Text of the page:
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by Lisa Murphy   MMM Archivist    Ireland     15.05.2022

Nurse training resizedInternational Nurses Day is celebrated around the world every May 12th which is also the anniversary of Florence Nightingale's birth. The theme for 2022 is Nurses: A Voice to Lead - Invest in Nursing and respect rights to secure global health. When we reflect on the history of MMM we can see that investment in Nursing and Midwifery was something that Mother Mary worked towards from the very beginning. Documents from the MMM Archive show us that as early as December 1941, Our Lady of Lourdes Hospital was applying for recognition as a Midwifery Training School. While the hospital initially fell short of the requirements of the Central Midwives Board, Mother Mary was undeterred. She ensured that the hospital was brought up the standards required. The result was that the hospital was approved as a Training School for Grade I Midwifery on 23 June 1942 and Grade II Midwifery in 1944.

In 1945 Mother Mary submitted an application to the General Nursing Council for Our Lady of Lourdes Hospital to be recognised as a preliminary training school. Recognition could not be granted at that time owing to the need for more beds within the hospital. An extension to the hospital was begun in 1945 and officially opened on 8 July 1946. On 26 August 1946 Mother Mary wrote once again to the General Nursing Council to request that the hospital be recognised as a preliminary training school for general nursing. She writes “At present the demands from the Missions are very great and qualified personnel is urgently needed”. Her efforts were once again successful and on 18 October 1946 Our Lady of Lourdes Hospital was recognised as an affiliated training school for nurses. It would be affiliated with three Dublin hospitals, St Vincent’s Hospital, the Mater Misericordiae Hospital and Jervis Street Hospital. Students would undertake the preliminary part of their training in Drogheda and the final two years of training in one of the Dublin hospitals.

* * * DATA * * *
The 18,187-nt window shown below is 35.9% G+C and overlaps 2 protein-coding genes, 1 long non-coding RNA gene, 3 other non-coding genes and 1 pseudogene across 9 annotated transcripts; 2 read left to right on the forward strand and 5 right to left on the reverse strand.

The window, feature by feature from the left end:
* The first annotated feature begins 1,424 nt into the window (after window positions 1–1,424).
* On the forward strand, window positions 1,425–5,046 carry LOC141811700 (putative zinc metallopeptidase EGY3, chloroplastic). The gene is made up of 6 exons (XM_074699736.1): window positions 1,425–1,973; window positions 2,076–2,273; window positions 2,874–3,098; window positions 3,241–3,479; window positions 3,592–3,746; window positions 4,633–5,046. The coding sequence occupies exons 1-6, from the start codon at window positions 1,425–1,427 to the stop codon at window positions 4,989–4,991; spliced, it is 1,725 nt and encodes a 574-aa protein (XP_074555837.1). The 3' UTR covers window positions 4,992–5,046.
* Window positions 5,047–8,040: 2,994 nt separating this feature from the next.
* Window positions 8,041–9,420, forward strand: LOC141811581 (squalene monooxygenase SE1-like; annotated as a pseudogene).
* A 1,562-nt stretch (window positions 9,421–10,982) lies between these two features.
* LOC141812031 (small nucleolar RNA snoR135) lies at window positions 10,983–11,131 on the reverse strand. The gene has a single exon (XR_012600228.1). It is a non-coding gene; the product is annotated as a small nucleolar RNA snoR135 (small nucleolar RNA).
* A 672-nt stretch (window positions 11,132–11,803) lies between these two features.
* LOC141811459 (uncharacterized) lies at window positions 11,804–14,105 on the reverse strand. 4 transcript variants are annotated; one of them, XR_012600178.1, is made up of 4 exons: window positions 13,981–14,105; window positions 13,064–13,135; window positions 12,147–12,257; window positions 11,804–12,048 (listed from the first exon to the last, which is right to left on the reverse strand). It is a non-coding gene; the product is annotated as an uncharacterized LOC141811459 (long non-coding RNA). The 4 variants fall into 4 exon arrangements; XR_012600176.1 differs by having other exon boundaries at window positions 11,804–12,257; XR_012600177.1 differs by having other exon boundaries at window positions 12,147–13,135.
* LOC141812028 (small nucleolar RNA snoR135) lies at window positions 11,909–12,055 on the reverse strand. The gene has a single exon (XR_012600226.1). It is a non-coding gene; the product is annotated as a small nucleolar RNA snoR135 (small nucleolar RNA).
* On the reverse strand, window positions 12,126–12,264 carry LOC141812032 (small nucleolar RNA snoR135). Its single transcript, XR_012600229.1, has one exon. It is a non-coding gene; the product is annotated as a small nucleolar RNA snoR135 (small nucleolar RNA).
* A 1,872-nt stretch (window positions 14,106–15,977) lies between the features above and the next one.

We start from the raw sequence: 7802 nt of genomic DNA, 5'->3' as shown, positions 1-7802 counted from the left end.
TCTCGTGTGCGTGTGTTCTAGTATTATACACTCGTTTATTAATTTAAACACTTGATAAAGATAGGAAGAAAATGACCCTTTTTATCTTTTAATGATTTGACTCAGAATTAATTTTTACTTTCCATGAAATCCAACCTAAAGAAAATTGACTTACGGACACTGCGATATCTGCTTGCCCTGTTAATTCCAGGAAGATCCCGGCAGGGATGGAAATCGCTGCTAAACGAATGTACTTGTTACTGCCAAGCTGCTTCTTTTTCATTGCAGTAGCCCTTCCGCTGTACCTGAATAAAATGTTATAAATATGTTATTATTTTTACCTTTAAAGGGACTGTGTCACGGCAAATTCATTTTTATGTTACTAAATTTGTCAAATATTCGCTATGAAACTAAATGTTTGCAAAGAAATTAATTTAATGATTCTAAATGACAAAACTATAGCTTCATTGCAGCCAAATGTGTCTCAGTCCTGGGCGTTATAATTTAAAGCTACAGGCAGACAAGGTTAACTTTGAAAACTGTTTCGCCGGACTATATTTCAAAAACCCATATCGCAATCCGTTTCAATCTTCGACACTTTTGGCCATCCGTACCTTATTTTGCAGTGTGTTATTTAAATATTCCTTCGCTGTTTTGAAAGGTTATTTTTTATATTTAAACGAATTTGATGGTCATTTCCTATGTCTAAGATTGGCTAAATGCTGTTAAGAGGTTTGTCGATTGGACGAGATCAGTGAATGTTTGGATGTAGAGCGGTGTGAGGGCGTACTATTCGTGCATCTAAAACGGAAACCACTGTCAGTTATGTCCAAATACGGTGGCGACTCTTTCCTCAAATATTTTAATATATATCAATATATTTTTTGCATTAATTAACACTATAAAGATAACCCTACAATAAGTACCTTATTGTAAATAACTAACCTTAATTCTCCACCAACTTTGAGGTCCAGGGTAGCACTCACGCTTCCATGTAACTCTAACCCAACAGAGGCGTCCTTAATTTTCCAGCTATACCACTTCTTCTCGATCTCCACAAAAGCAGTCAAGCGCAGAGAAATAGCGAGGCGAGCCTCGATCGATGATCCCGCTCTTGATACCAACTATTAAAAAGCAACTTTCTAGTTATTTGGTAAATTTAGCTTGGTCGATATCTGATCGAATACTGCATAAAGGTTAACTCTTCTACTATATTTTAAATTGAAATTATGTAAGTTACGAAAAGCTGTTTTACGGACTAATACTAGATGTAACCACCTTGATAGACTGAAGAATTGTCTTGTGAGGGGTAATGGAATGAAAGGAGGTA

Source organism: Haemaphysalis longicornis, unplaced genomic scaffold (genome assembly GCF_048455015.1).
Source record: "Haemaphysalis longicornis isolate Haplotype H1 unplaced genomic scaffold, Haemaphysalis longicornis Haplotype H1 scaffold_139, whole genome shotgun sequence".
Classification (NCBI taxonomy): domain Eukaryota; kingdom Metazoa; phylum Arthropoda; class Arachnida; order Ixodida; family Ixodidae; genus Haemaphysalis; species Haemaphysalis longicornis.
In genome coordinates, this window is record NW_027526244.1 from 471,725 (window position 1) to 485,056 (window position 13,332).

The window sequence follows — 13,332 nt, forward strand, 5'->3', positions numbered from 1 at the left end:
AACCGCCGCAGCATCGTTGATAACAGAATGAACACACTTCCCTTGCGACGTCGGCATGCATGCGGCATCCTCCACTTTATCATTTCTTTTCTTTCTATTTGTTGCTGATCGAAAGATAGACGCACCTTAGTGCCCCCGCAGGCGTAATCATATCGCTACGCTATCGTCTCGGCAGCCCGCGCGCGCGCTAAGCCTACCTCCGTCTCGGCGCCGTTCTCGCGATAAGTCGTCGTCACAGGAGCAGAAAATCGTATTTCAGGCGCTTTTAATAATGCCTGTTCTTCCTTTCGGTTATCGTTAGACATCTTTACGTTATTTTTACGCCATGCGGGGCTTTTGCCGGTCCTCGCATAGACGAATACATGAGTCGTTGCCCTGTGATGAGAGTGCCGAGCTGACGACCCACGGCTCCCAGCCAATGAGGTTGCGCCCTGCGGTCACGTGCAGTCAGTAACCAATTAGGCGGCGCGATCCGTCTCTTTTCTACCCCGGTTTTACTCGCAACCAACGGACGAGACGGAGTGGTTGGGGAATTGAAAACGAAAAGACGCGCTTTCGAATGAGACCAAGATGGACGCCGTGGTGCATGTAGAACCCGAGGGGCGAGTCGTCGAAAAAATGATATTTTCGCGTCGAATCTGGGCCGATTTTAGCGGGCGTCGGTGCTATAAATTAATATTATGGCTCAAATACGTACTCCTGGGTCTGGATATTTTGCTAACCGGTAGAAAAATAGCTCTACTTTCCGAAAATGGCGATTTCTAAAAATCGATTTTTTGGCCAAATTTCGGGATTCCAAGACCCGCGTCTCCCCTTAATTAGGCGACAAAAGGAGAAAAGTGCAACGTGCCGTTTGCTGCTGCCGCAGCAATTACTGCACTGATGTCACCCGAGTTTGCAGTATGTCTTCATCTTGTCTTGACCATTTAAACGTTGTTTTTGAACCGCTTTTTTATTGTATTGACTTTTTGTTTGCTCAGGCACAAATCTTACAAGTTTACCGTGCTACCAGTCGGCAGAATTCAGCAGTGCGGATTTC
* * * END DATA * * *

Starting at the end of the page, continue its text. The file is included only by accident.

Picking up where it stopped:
Over the years, Our Lady of Lourdes Hospital saw an increased need for its services both within Drogheda and the surrounding counties. Mother Mary went on a campaign in Ireland and the United States of America to raise funds for a larger hospital and on 8 September 1952 the first sod was turned on the new hospital. On 3 October 1956, the first three floors of the new International Missionary Training Hospital were opened. In 1957, the new hospital was granted full recognition by the General Nursing Council as a complete training school for General Nurse Training. A capping ceremony was held on 22 Sept 1957 to mark this huge milestone. Twenty-two student nurses including Sisters from the Medical Missionaries of Mary, other religious orders and lay women were admitted into their training course.

In the span of a decade Mother Mary took Our Lady of Lourdes Hospital in Drogheda from a Midwifery training school to an affiliated training school for General Nursing to a complete training school for General Nurse Training. Her perseverance and commitment to investment in nurse training provided opportunities for both Irish and international students to train in Drogheda for over fifty years. On this International Nurses Day we remember and celebrate all MMM nurses and the contribution of nurses across Ireland to our healthcare, particularly in these challenging times.

 

 

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